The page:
Dialogika

Jewish Documents & Statements

Notes about a crucial meeting with John XXIII

Isaac JulesOn June 13, 1960, the French Jewish historian Jules Isaac had a private audience with Pope John XXIII.  Isaac, the former Superintendent of Public Instruction in France, had after the First World War sought to use history textbooks to promote peace between France and Germany. Nonetheless, his family was killed by the Nazis during the Shoah. After World War II, he devoted himself to researching the origins of cultural and religious antisemitism. During his meeting with John XXIII, he summarized in a portfolio his research into the history of the Christian "teaching of contempt" for Jews and Judaism.

This meeting is generally credited with being a major impetus for the pope's decision to direct Cardinal Augustin Bea, on September 18, 1960, to draft a declaration on the Catholic Church's relationship to the Jewish people for the upcoming Second Vatican Council. This was the genesis of what would become Nostra Aetate. The following notes were written by Jules Isaac shortly after the audience. They were published in The SIDIC Journal 1968/3 and are available courtesy of the Sisters of Notre Dame de Sion.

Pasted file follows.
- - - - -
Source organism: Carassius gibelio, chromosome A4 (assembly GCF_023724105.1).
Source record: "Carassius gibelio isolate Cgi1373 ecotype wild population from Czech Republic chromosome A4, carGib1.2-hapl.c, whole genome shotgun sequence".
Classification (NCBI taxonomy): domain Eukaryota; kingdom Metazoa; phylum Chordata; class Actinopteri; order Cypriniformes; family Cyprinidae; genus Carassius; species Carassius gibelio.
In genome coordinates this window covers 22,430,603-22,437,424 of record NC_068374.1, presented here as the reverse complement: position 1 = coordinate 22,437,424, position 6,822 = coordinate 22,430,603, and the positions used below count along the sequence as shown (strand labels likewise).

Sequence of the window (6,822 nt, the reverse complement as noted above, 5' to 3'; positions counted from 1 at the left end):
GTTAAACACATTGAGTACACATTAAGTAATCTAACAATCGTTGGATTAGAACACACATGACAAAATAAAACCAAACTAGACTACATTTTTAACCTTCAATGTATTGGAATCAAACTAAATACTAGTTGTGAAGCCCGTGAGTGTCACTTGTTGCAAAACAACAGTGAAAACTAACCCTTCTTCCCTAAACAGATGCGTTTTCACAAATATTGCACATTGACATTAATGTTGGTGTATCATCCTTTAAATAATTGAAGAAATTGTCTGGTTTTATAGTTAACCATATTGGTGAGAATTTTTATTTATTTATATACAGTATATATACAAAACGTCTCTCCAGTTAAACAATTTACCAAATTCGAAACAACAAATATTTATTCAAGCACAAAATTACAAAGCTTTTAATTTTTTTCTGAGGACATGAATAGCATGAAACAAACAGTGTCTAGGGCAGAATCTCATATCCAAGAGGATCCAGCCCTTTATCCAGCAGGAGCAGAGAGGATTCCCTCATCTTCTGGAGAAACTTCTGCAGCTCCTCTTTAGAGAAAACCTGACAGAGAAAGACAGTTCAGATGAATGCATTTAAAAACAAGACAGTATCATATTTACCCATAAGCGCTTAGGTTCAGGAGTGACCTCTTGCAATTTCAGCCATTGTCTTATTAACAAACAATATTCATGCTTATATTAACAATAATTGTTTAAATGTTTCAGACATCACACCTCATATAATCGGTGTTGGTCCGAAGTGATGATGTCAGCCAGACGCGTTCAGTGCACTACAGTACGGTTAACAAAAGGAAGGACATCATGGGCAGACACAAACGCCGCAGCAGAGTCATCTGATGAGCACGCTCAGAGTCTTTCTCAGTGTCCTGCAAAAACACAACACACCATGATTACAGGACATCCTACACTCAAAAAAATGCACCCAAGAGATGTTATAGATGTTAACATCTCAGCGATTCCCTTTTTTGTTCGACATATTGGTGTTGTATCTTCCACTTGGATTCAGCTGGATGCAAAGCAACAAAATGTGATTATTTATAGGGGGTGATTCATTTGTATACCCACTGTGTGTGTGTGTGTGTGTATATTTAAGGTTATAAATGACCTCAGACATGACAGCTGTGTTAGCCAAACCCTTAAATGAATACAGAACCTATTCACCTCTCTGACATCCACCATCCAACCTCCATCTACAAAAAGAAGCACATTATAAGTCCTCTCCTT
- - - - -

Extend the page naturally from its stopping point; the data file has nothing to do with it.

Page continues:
I didn't go into this affair blindly. During December in Paris and in Aix I had studied the ground and found out all I could....

I had drawn up a Memo to go to the Pope, with a dossier of programs for reforming Christian teaching on Israel, an example of a theological myth ("Dispersion — divine punishment for the crucifixion"), excerpts from the Council of Trent's catechism which state that the accusation of deicide is against the true doctrine of the Church....